World is watching as NZ’s largest city prepares for a “big test” in 2021.

Question marks are being raised over Auckland's readiness to cope with a flood of international sporting events to be staged in the city in 2021.

Richard Croucher, head of the Sports and Tourism Sector of global accounting and business advisory firm BDO, says Auckland could be overrun as thousands of competitors and visitors are expected to pour in for the multiple events.

"I think Auckland could be smashed [with visitors] with all that is happening," he says.

The most high profile is the America's Cup defence in early 2021 but the city is also to play host that year to cricket's ODI (One Day International) women's World Cup, the women's Rugby World Cup (expected to boost the Auckland economy by $3.6 million) and the men's Softball World Cup.

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As well as annual events like the ASB Classic tennis and the New Zealand Rally (which from next year will again be part of the World Rally Championship), the city is also gearing up for the APEC leaders' conference in 2021, an event now needing a new venue following the devastating fire at the SkyCity convention centre building site in October.

"There's loads on and it will be a big test," says Croucher. "The world will be watching closely and, while many (events) are televised and are a good billboard for New Zealand, the risk is – if we don't get it right – we may not get more of these events in the future."

Croucher says aside from the long-running conversation "still taking place" about a new stadium in downtown Auckland, there are other "big question marks": Can the industry find enough good staff to employ for the duration; will there be enough beds?
"It's well known that Auckland uses up its accommodation capacity pretty quickly," he says, "and while a lot of room stock is coming on stream, will it be ready in time? The jury is out and it will definitely be tight; but we're Kiwis and I'll back us to sort it out.

Croucher says sports tourism is a big contributor not just to Auckland but to New Zealand as a whole (Sport New Zealand estimates this at $4.9 billion per annum) and is hugely important to the economy.

The World Masters Games based in Auckland in 2017, for example, attracted more than 27,000 visitors (including 20,149 from overseas) who stayed almost nine nights each on average and injected $42.7m into the local economy.

The last America's Cup staged here was said to have introduced $450m into New Zealand's economy and is expected to be more in 2021.

Richard Croucher, head of the Sports and Tourism Sector of global accounting and business advisory firm BDO. Photo / Supplied
Richard Croucher, head of the Sports and Tourism Sector of global accounting and business advisory firm BDO. Photo / Supplied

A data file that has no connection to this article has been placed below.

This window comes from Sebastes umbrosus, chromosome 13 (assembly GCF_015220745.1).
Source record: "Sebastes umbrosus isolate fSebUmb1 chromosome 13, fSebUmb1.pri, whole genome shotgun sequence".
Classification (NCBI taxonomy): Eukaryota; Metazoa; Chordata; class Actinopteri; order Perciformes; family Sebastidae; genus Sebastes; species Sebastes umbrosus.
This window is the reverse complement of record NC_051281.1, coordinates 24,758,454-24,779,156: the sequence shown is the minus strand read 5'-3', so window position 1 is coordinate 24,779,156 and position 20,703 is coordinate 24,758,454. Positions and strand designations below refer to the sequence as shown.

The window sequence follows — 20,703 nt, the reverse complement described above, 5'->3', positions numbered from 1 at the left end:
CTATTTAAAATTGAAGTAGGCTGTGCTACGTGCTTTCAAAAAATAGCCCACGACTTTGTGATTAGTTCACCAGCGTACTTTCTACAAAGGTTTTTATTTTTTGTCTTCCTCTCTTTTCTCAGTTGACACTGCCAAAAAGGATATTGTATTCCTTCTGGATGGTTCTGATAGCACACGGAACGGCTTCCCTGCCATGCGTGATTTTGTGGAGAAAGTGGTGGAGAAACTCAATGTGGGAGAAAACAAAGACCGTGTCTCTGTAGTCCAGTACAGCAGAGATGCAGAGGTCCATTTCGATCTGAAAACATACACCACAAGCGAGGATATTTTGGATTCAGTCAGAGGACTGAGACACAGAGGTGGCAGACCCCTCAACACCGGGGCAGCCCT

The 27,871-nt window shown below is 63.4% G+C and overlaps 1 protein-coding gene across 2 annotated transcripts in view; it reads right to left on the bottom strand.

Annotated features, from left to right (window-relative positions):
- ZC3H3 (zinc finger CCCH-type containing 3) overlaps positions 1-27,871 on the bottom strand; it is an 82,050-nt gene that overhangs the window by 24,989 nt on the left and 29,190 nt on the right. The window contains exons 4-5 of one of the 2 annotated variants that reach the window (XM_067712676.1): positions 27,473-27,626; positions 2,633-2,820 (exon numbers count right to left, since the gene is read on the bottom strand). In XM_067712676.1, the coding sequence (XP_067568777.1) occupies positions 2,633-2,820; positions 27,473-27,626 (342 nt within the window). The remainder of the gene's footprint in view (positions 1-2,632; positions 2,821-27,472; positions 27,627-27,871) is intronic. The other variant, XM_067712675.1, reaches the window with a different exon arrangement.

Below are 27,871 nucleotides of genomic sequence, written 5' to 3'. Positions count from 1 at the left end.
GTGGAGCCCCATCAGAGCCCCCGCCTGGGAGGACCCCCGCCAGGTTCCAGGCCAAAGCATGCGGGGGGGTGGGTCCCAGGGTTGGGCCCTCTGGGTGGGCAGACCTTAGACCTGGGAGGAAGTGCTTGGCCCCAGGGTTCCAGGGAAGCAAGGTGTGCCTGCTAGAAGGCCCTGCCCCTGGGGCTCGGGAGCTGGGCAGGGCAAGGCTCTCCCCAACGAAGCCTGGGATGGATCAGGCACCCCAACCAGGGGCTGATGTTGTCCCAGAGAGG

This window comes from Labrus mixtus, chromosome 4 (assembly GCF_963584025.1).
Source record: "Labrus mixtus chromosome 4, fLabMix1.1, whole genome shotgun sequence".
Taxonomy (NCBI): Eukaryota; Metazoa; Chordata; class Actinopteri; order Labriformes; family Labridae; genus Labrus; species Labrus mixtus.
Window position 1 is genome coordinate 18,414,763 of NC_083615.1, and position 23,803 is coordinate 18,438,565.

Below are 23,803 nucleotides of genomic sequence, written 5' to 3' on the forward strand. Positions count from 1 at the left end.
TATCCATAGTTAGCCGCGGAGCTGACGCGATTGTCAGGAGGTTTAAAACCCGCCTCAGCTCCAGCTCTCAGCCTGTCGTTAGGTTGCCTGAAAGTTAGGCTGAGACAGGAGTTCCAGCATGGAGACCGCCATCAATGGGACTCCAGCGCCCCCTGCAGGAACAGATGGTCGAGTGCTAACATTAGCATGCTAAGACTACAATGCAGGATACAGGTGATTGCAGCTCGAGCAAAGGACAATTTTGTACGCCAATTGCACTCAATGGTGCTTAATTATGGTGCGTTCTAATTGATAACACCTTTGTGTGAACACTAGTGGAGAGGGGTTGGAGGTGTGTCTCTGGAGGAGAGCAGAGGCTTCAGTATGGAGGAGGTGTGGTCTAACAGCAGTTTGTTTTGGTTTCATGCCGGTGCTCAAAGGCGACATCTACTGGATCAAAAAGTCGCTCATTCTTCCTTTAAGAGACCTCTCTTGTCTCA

Croucher, who works closely with community organisations, the hospitality industry and tourism operators to help them take advantage of the demand around sports tourism, believes organisers are looking to stage more events in the regions as Auckland gets busier.

This is already happening – the New Zealand Golf Open is held every year near Queenstown while the Black Sticks were recently in Taranaki playing a series of warm-up hockey matches against Japan and an Olympic qualifier against Korea (which they won).

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One of the largest participation events in the country - the BDO Lake Taupo Cycle Challenge - is being held this weekend with up to 7000 competitors and, Croucher says, probably double that number in supporters.

"These events can really boost the local community and hospitality industries and again outline how important sports tourism is to the economy," he says. "Our cycle trails bring a lot of people to New Zealand too; they are younger, stay longer and spend more."

Sport New Zealand statistics show that 74.2 per cent of all international visitors walk, hike, trek or tramp. Walking and hiking tourists are also high-yield visitors, spending 28 per cent more than the average tourist expenditure – and show it is not just the big events which bring in revenue.

BDO is in the second year as the naming rights sponsor for the Taupo event and while Croucher concedes accounting and business advisory and cycling don't appear to be an obvious match, the company has had a long history of supporting the sport.

"It is a core element of our focus on well-being and is good for business networking and opportunities (in the UK, BDO has established BDOVELO, a networking group for business executives who like to cycle).

"Each year we have 150 taking part at Taupo including our partners, staff, clients and their families. Our people encourage one another to train and will often cycle together which builds relationships."

For more information: www.bdo.nz/sports